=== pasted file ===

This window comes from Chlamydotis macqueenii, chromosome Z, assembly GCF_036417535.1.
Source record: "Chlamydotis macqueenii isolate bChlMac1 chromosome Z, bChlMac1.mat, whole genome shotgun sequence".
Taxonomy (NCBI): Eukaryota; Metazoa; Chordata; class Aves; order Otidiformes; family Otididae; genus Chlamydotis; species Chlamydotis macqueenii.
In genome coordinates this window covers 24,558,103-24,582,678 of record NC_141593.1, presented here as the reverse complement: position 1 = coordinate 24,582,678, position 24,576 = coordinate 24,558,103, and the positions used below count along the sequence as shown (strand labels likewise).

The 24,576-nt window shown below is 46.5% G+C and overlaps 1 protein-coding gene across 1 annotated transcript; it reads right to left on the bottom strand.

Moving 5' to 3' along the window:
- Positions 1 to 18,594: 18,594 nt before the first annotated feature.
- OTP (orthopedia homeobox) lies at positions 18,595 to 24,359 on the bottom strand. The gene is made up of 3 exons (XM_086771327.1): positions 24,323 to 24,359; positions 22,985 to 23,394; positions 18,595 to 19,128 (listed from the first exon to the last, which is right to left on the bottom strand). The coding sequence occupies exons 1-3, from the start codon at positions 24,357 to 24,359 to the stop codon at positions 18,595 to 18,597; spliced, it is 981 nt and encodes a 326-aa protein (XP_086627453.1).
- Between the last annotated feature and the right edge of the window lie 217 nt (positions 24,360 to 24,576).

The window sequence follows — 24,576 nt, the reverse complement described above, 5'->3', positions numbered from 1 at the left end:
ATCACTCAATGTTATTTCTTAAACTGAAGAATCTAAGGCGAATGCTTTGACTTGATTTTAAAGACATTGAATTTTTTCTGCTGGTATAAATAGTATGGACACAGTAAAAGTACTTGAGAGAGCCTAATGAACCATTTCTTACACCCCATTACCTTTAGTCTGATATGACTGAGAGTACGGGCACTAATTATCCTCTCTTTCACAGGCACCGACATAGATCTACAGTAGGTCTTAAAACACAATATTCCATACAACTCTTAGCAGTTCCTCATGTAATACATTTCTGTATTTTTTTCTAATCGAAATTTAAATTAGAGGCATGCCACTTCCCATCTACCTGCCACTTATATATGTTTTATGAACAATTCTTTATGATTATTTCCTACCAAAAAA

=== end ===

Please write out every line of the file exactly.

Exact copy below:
This window comes from Chlamydotis macqueenii, chromosome Z, assembly GCF_036417535.1.
Source record: "Chlamydotis macqueenii isolate bChlMac1 chromosome Z, bChlMac1.mat, whole genome shotgun sequence".
Taxonomy (NCBI): Eukaryota; Metazoa; Chordata; class Aves; order Otidiformes; family Otididae; genus Chlamydotis; species Chlamydotis macqueenii.
In genome coordinates this window covers 24,558,103-24,582,678 of record NC_141593.1, presented here as the reverse complement: position 1 = coordinate 24,582,678, position 24,576 = coordinate 24,558,103, and the positions used below count along the sequence as shown (strand labels likewise).

The 24,576-nt window shown below is 46.5% G+C and overlaps 1 protein-coding gene across 1 annotated transcript; it reads right to left on the bottom strand.

Moving 5' to 3' along the window:
- Positions 1 to 18,594: 18,594 nt before the first annotated feature.
- OTP (orthopedia homeobox) lies at positions 18,595 to 24,359 on the bottom strand. The gene is made up of 3 exons (XM_086771327.1): positions 24,323 to 24,359; positions 22,985 to 23,394; positions 18,595 to 19,128 (listed from the first exon to the last, which is right to left on the bottom strand). The coding sequence occupies exons 1-3, from the start codon at positions 24,357 to 24,359 to the stop codon at positions 18,595 to 18,597; spliced, it is 981 nt and encodes a 326-aa protein (XP_086627453.1).
- Between the last annotated feature and the right edge of the window lie 217 nt (positions 24,360 to 24,576).

The window sequence follows — 24,576 nt, the reverse complement described above, 5'->3', positions numbered from 1 at the left end:
ATCACTCAATGTTATTTCTTAAACTGAAGAATCTAAGGCGAATGCTTTGACTTGATTTTAAAGACATTGAATTTTTTCTGCTGGTATAAATAGTATGGACACAGTAAAAGTACTTGAGAGAGCCTAATGAACCATTTCTTACACCCCATTACCTTTAGTCTGATATGACTGAGAGTACGGGCACTAATTATCCTCTCTTTCACAGGCACCGACATAGATCTACAGTAGGTCTTAAAACACAATATTCCATACAACTCTTAGCAGTTCCTCATGTAATACATTTCTGTATTTTTTTCTAATCGAAATTTAAATTAGAGGCATGCCACTTCCCATCTACCTGCCACTTATATATGTTTTATGAACAATTCTTTATGATTATTTCCTACCAAAAAA